Due to the nature of this fiber, the roving you receive may have breaks in it. Flax or Linen is considered by many to be the oldest fiber used in the Western world, with fabrics having been found dating back to 10,000BC. Spinning Flax is a wonderful experience but there are many uses for... Read More
This was a lot easier to spin than I expected it to be. It was long like wool but overspins easily like cotton, but if you can find the right combo of twists without over doing it, it's perfect and so strong I can't break it with my 2 hands! I don't have a distaff on my wheel, it's just the Ashford Joy. I loved spinning it so much I started with 1lb but went back for 4 more lbs while it was on sale at mother's day weekend. I knitted a sample with a 3 ply I made and it was much softer than I expected it to be. I have been spinning 2 ply and have a 4 yard warp on my loom. It's so close to being done but I need to spin a bit more weft to finish up my towels and cut them off and then I can wash them and use them and see how it really performs, esp over a length of time. I expect they will be really nice! It's weaving up really nicely! I also dyed it with cotton dye and so far it's holding the color really well!! One last thought, when I spin and ply the flax, it tends to curl back on itself quite a bit because I probably put too much twist into it, but as soon as I get it wet, it sets it and balances it out perfectly and it's a really nice yarn all washed up. I recommend being brave and trying something new if you haven't tried spinning flax yet!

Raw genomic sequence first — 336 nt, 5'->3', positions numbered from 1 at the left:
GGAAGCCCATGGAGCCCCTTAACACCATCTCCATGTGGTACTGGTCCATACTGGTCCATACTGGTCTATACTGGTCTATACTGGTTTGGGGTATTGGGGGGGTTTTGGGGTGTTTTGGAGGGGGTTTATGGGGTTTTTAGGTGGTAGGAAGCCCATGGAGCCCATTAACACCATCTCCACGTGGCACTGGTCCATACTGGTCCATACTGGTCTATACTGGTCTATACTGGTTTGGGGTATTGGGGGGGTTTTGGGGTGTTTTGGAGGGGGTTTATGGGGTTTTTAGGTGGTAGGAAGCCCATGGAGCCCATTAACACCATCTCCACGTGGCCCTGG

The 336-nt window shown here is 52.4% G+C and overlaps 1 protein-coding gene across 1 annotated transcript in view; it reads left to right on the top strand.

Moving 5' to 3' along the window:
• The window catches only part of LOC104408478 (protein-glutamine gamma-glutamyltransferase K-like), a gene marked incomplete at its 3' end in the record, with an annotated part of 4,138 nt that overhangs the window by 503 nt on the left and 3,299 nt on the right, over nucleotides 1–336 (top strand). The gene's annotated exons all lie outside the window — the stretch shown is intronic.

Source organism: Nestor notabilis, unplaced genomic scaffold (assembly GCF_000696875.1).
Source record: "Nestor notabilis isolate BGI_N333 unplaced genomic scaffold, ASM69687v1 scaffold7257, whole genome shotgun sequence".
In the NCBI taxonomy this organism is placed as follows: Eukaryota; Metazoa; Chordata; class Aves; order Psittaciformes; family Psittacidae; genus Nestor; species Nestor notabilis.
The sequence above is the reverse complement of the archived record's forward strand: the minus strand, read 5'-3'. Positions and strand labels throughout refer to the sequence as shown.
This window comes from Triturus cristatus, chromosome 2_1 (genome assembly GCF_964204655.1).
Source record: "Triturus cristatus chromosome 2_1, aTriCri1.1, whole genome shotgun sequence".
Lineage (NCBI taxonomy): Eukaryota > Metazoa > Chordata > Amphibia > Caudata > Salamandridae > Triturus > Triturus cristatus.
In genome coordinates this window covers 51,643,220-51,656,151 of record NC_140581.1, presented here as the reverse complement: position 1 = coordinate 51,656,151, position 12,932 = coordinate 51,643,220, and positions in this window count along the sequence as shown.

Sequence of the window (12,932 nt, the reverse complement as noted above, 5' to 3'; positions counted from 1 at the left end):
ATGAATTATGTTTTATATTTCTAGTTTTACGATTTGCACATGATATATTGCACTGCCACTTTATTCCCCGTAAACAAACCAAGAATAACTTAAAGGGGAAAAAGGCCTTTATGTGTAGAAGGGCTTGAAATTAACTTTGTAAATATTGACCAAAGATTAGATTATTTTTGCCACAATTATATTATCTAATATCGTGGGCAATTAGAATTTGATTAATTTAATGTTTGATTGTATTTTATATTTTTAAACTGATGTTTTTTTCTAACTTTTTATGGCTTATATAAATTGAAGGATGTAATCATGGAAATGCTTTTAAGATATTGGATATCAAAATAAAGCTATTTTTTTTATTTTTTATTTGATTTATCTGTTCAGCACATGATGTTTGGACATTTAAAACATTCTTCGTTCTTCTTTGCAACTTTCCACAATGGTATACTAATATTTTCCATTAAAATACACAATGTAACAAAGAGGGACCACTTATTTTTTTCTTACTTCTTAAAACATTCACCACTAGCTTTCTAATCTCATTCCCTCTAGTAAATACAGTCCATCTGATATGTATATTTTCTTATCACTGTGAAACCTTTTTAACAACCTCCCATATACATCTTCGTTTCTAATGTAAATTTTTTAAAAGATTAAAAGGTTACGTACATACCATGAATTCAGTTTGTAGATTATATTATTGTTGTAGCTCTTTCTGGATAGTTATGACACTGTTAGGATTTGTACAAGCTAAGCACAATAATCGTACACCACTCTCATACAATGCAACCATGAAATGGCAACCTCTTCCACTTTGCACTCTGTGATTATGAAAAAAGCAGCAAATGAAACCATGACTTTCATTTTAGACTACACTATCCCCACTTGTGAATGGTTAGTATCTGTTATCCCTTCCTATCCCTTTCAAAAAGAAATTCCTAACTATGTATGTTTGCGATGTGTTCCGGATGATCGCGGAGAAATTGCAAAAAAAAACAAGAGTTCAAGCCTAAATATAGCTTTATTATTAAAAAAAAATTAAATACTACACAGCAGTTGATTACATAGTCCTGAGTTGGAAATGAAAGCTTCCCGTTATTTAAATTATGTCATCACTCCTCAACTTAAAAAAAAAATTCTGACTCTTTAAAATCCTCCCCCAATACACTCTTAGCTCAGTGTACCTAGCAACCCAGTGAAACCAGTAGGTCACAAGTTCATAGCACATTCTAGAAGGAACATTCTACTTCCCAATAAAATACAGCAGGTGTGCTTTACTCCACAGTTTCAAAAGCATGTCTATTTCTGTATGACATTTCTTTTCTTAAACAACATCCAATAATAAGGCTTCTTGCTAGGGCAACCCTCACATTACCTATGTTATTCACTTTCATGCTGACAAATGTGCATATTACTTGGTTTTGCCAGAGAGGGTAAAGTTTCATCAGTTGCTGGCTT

Due to the nature of this fiber, the roving you receive may have breaks in it. Flax or Linen is considered by many to be the oldest fiber used in the Western world, with fabrics having been found dating back to 10,000BC. Spinning Flax is a wonderful experience but there are many uses for this miracle fiber. Flax is the stalk of a plant that is used for fiber. Making it a cellulose or bast fiber. Flax is very similar to hemp, jute, and ramie. Once flax is spun it is called linen. The fibers are long (5-8 inches) and shiny. This is hard wearing fiber that will withstand generations of wear. Although it is a strong fiber, with age and wear garments made of linen will soften. The Flax plant is first harvested then, retting is the next step. A process which rots the hard outer core of the stalk in order to expose the inner fibers. This can be done in a variety of ways but dew and water retting are the most common methods. The next step in harvesting this versatile fiber is the process of breaking and scutching, which breaks the stalk and removes the fibers. The final step is the combing and carding process where the short fibers called 'tow' are removed from the longer fibers called line/stricks leaving us with a beautiful natural flax roving to hand-spin. Once spun it can be woven into fabrics, knitted/crocheted into summer garments. Spin finely and you'll have beautiful lace to be knitted or crocheted into table clothes, curtains, etc. . .
We offer you a natural flax that has a golden sheen and a bleached version of the same for a vibrant white roving perfect for dyeing to get true colors. Enjoy the special Bundle Prices, the more you buy the more you save.
Flax is truly a wonderful fiber that is antibacterial and cools the body.